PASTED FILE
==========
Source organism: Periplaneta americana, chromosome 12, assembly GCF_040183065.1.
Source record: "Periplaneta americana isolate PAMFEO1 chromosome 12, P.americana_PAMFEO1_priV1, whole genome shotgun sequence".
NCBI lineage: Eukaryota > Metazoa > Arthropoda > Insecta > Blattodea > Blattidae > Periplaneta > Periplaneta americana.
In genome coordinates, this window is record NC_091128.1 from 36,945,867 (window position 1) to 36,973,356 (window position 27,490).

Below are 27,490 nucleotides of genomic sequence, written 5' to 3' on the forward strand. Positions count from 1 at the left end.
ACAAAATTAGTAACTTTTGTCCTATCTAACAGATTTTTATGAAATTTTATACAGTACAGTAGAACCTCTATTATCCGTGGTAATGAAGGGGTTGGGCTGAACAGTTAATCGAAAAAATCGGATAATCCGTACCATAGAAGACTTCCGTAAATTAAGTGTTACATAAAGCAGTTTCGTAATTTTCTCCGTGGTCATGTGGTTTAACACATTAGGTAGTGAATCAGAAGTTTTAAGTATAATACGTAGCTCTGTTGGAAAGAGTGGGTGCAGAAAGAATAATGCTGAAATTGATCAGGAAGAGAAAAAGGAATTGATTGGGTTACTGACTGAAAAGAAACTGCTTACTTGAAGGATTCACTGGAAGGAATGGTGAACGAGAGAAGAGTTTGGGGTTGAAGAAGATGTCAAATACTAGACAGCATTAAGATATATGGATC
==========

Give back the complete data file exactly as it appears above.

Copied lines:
Source organism: Periplaneta americana, chromosome 12, assembly GCF_040183065.1.
Source record: "Periplaneta americana isolate PAMFEO1 chromosome 12, P.americana_PAMFEO1_priV1, whole genome shotgun sequence".
NCBI lineage: Eukaryota > Metazoa > Arthropoda > Insecta > Blattodea > Blattidae > Periplaneta > Periplaneta americana.
In genome coordinates, this window is record NC_091128.1 from 36,945,867 (window position 1) to 36,973,356 (window position 27,490).

Below are 27,490 nucleotides of genomic sequence, written 5' to 3' on the forward strand. Positions count from 1 at the left end.
ACAAAATTAGTAACTTTTGTCCTATCTAACAGATTTTTATGAAATTTTATACAGTACAGTAGAACCTCTATTATCCGTGGTAATGAAGGGGTTGGGCTGAACAGTTAATCGAAAAAATCGGATAATCCGTACCATAGAAGACTTCCGTAAATTAAGTGTTACATAAAGCAGTTTCGTAATTTTCTCCGTGGTCATGTGGTTTAACACATTAGGTAGTGAATCAGAAGTTTTAAGTATAATACGTAGCTCTGTTGGAAAGAGTGGGTGCAGAAAGAATAATGCTGAAATTGATCAGGAAGAGAAAAAGGAATTGATTGGGTTACTGACTGAAAAGAAACTGCTTACTTGAAGGATTCACTGGAAGGAATGGTGAACGAGAGAAGAGTTTGGGGTTGAAGAAGATGTCAAATACTAGACAGCATTAAGATATATGGATC